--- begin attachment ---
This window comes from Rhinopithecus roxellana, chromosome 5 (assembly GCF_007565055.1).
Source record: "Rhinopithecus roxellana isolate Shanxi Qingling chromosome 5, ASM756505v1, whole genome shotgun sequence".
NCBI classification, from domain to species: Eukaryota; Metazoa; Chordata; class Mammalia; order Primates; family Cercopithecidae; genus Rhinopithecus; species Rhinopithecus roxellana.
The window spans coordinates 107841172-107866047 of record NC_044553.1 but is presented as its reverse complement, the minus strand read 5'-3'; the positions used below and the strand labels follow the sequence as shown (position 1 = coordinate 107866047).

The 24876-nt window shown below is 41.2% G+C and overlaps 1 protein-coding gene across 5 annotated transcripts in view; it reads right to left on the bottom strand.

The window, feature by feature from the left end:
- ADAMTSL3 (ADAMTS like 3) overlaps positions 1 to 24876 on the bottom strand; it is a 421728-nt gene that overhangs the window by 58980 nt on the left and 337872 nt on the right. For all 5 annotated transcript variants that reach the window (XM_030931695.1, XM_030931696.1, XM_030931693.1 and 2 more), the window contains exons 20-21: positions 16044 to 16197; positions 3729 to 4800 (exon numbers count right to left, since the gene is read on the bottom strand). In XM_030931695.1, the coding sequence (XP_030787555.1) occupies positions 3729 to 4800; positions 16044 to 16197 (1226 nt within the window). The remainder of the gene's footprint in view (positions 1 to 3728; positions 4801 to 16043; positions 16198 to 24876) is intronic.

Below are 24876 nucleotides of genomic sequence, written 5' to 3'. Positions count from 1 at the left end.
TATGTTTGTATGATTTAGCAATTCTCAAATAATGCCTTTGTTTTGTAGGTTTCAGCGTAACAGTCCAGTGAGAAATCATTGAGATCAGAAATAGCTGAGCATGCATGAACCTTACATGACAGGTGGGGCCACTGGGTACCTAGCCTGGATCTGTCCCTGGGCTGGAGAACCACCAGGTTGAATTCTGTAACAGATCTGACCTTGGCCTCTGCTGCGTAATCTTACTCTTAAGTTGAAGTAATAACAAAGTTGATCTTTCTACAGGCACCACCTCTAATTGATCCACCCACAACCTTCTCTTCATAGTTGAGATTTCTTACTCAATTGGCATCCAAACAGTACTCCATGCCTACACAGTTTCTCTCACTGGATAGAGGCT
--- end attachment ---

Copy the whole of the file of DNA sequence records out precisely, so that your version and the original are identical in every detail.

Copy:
This window comes from Rhinopithecus roxellana, chromosome 5 (assembly GCF_007565055.1).
Source record: "Rhinopithecus roxellana isolate Shanxi Qingling chromosome 5, ASM756505v1, whole genome shotgun sequence".
NCBI classification, from domain to species: Eukaryota; Metazoa; Chordata; class Mammalia; order Primates; family Cercopithecidae; genus Rhinopithecus; species Rhinopithecus roxellana.
The window spans coordinates 107841172-107866047 of record NC_044553.1 but is presented as its reverse complement, the minus strand read 5'-3'; the positions used below and the strand labels follow the sequence as shown (position 1 = coordinate 107866047).

The 24876-nt window shown below is 41.2% G+C and overlaps 1 protein-coding gene across 5 annotated transcripts in view; it reads right to left on the bottom strand.

The window, feature by feature from the left end:
- ADAMTSL3 (ADAMTS like 3) overlaps positions 1 to 24876 on the bottom strand; it is a 421728-nt gene that overhangs the window by 58980 nt on the left and 337872 nt on the right. For all 5 annotated transcript variants that reach the window (XM_030931695.1, XM_030931696.1, XM_030931693.1 and 2 more), the window contains exons 20-21: positions 16044 to 16197; positions 3729 to 4800 (exon numbers count right to left, since the gene is read on the bottom strand). In XM_030931695.1, the coding sequence (XP_030787555.1) occupies positions 3729 to 4800; positions 16044 to 16197 (1226 nt within the window). The remainder of the gene's footprint in view (positions 1 to 3728; positions 4801 to 16043; positions 16198 to 24876) is intronic.

Below are 24876 nucleotides of genomic sequence, written 5' to 3'. Positions count from 1 at the left end.
TATGTTTGTATGATTTAGCAATTCTCAAATAATGCCTTTGTTTTGTAGGTTTCAGCGTAACAGTCCAGTGAGAAATCATTGAGATCAGAAATAGCTGAGCATGCATGAACCTTACATGACAGGTGGGGCCACTGGGTACCTAGCCTGGATCTGTCCCTGGGCTGGAGAACCACCAGGTTGAATTCTGTAACAGATCTGACCTTGGCCTCTGCTGCGTAATCTTACTCTTAAGTTGAAGTAATAACAAAGTTGATCTTTCTACAGGCACCACCTCTAATTGATCCACCCACAACCTTCTCTTCATAGTTGAGATTTCTTACTCAATTGGCATCCAAACAGTACTCCATGCCTACACAGTTTCTCTCACTGGATAGAGGCT